Egypt court suspends April elections

  • An Egyptian administrative court has suspended general elections due to take place next month.

    On Wednesday, it said the Supreme Constitutional Court need to review the electoral law in order to determine whether it adhered to the constitution.

    President Mohammed Morsi had stated the polls, which would take place in four stages over two months, would begin on April 22.

    Last month, the opposition National Salvation Front (NSF) announced it would boycott the elections alleging the electoral law favored Morsi's Islamist allies, a claim denied by the president.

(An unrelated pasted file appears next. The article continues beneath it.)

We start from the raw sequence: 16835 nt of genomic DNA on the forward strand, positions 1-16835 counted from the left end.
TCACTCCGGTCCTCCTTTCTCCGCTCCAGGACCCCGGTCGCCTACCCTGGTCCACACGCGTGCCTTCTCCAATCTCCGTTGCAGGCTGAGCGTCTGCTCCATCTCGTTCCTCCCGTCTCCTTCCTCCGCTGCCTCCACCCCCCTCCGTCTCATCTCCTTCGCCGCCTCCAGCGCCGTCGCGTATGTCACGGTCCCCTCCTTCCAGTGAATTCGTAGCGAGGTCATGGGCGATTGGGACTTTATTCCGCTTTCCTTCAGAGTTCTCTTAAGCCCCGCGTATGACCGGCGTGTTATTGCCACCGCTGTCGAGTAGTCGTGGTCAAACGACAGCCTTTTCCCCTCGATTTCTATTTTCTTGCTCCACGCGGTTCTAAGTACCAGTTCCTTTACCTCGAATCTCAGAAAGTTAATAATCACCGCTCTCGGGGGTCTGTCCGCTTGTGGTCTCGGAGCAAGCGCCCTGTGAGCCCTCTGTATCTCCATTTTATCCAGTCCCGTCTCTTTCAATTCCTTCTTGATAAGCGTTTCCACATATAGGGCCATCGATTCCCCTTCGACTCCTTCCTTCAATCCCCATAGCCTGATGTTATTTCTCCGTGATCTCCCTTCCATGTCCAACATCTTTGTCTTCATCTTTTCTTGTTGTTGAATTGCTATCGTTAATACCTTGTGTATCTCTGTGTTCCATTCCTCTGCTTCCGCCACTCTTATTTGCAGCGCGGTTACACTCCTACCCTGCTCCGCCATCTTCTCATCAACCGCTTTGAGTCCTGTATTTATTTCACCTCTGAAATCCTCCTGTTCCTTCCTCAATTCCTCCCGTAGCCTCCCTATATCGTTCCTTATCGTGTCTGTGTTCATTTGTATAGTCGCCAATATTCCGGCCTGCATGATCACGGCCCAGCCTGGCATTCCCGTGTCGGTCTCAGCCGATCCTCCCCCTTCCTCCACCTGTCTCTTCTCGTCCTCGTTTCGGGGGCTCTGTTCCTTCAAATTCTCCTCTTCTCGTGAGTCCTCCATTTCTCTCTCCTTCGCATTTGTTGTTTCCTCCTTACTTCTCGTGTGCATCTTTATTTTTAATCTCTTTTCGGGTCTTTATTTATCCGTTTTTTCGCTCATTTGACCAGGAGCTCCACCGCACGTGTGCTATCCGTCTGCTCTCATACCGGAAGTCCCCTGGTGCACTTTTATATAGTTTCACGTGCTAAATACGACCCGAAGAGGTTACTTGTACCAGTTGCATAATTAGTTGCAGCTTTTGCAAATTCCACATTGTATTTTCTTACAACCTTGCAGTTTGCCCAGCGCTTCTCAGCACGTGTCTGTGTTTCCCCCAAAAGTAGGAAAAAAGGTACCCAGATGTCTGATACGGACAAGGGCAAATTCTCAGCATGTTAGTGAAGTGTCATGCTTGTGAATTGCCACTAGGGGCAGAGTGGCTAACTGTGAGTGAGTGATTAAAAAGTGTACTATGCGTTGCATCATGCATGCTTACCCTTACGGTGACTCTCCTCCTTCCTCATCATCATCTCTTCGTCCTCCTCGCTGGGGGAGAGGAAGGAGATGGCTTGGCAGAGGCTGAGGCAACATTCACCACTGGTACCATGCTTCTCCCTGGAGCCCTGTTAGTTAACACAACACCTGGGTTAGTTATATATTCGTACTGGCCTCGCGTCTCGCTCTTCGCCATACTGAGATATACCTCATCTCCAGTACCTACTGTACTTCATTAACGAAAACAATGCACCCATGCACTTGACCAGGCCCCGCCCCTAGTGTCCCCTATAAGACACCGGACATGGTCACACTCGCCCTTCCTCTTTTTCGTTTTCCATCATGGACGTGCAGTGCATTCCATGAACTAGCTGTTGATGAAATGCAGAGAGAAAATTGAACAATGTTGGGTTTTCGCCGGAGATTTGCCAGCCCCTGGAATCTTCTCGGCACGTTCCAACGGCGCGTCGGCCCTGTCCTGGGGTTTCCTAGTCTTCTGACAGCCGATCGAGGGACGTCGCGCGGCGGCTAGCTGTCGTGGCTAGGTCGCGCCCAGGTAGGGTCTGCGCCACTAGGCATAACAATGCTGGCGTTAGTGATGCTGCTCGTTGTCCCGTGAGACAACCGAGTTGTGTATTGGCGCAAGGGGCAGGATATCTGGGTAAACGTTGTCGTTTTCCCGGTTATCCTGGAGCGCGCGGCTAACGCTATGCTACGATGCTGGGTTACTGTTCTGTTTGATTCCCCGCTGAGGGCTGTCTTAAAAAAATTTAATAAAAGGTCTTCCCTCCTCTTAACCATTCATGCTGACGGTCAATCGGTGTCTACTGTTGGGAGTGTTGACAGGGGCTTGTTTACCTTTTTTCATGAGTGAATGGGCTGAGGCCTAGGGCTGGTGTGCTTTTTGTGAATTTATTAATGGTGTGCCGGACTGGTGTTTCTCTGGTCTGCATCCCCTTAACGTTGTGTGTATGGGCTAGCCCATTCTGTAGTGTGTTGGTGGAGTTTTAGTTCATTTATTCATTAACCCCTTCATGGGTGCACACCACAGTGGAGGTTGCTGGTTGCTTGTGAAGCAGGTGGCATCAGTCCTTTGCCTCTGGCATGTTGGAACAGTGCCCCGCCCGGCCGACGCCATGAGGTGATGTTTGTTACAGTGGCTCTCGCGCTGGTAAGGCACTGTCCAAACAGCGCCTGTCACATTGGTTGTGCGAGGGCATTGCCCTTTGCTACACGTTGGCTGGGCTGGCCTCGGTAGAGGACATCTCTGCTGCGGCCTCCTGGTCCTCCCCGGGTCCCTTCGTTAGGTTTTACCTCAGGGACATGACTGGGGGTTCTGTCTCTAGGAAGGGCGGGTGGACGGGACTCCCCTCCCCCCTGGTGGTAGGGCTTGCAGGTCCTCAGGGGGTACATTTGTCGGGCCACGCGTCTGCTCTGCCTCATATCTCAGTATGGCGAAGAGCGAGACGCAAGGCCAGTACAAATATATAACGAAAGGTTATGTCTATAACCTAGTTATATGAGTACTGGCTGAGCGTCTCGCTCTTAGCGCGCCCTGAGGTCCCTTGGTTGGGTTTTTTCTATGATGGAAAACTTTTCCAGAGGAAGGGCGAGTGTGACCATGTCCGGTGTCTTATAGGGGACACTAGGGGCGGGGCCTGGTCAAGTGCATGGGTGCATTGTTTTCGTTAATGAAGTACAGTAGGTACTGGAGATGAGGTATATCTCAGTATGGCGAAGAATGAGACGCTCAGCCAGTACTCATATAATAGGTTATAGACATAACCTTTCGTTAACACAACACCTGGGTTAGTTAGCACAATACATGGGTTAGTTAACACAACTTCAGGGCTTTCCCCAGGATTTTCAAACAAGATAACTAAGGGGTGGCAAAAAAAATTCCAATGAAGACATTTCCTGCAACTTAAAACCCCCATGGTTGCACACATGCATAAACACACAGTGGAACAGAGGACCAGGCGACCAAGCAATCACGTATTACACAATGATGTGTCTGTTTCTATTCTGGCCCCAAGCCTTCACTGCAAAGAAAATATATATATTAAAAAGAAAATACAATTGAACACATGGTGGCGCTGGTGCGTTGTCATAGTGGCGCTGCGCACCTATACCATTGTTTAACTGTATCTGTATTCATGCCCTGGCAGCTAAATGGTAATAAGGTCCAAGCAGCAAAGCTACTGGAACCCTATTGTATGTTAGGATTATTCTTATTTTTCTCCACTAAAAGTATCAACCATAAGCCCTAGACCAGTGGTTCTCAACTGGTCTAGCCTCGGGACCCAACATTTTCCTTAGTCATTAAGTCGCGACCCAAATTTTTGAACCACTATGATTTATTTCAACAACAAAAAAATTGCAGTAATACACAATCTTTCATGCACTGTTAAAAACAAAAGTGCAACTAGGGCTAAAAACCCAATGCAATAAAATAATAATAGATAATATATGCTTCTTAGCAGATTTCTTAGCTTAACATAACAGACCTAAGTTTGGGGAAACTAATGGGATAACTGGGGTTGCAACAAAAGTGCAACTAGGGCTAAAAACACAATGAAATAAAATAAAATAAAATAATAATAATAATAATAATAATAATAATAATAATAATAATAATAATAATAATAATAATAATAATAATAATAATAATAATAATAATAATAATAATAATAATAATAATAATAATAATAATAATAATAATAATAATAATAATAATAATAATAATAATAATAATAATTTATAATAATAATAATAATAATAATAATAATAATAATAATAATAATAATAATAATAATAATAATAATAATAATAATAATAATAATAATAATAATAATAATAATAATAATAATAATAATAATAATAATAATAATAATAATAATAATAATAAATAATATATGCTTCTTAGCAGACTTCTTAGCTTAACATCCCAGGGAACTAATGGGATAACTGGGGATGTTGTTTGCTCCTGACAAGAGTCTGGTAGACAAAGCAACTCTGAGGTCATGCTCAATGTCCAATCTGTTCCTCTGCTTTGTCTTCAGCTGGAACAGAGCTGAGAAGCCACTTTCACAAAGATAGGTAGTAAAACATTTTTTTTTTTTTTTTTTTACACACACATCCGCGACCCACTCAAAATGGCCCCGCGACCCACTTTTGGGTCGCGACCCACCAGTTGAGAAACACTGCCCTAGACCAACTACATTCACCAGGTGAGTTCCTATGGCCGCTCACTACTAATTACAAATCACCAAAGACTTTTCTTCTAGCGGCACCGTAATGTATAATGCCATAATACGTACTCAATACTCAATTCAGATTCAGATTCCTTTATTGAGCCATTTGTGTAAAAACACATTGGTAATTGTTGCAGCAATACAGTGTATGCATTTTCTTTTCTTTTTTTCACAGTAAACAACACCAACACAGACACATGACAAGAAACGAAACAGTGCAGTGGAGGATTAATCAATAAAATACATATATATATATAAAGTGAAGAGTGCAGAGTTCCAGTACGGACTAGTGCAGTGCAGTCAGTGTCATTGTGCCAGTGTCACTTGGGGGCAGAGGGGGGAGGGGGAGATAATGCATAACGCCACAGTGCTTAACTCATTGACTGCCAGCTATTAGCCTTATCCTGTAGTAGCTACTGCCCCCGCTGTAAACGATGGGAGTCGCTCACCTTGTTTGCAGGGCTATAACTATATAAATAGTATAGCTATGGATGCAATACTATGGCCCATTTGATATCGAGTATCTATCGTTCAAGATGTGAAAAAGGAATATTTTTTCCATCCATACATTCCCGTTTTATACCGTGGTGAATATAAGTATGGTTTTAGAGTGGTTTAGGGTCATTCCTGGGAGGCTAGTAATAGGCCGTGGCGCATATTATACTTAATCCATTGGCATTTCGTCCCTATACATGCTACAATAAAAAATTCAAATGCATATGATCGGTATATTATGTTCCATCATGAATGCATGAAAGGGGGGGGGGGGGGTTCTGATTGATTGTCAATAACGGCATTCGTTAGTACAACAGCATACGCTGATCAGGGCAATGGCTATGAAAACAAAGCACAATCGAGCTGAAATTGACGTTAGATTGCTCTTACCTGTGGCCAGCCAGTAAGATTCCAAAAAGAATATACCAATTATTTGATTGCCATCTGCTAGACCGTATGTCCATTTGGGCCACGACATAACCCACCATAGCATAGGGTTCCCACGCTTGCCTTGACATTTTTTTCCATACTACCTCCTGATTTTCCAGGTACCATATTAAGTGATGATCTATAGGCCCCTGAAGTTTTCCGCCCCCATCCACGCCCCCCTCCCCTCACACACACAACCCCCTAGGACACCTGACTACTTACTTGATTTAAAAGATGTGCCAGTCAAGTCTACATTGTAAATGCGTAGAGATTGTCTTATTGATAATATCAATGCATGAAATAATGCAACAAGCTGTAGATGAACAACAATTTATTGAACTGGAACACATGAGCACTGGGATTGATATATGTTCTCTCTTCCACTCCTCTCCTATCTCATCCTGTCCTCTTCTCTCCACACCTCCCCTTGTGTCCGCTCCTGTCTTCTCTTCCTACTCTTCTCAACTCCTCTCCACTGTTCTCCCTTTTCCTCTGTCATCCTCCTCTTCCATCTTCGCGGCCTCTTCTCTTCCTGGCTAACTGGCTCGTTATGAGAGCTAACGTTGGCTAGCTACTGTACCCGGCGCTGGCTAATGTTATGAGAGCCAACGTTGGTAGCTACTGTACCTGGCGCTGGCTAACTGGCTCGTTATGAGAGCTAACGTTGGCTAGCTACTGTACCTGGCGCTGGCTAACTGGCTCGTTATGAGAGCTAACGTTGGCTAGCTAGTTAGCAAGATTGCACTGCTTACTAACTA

As of yet, Morsi has not issued a public statement on the court's decision. The president can appeal against the ruling.

    The elections were due to be held because in December Egyptians voted in favor of a new constitution, which requires that the process begin within two months.

    The last elections in January 2012, saw the political wing of Morsi’s Muslim Brotherhood, the Freedom and Justice Party (FJP), secure 43 percent of the seats in the lower house and 59 percent of the seats in the Shura Council.

    However, six months later, the lower house was dissolved after the Supreme Constitutional Court ruled that one of the laws under which the elections were fought was not legitimate.

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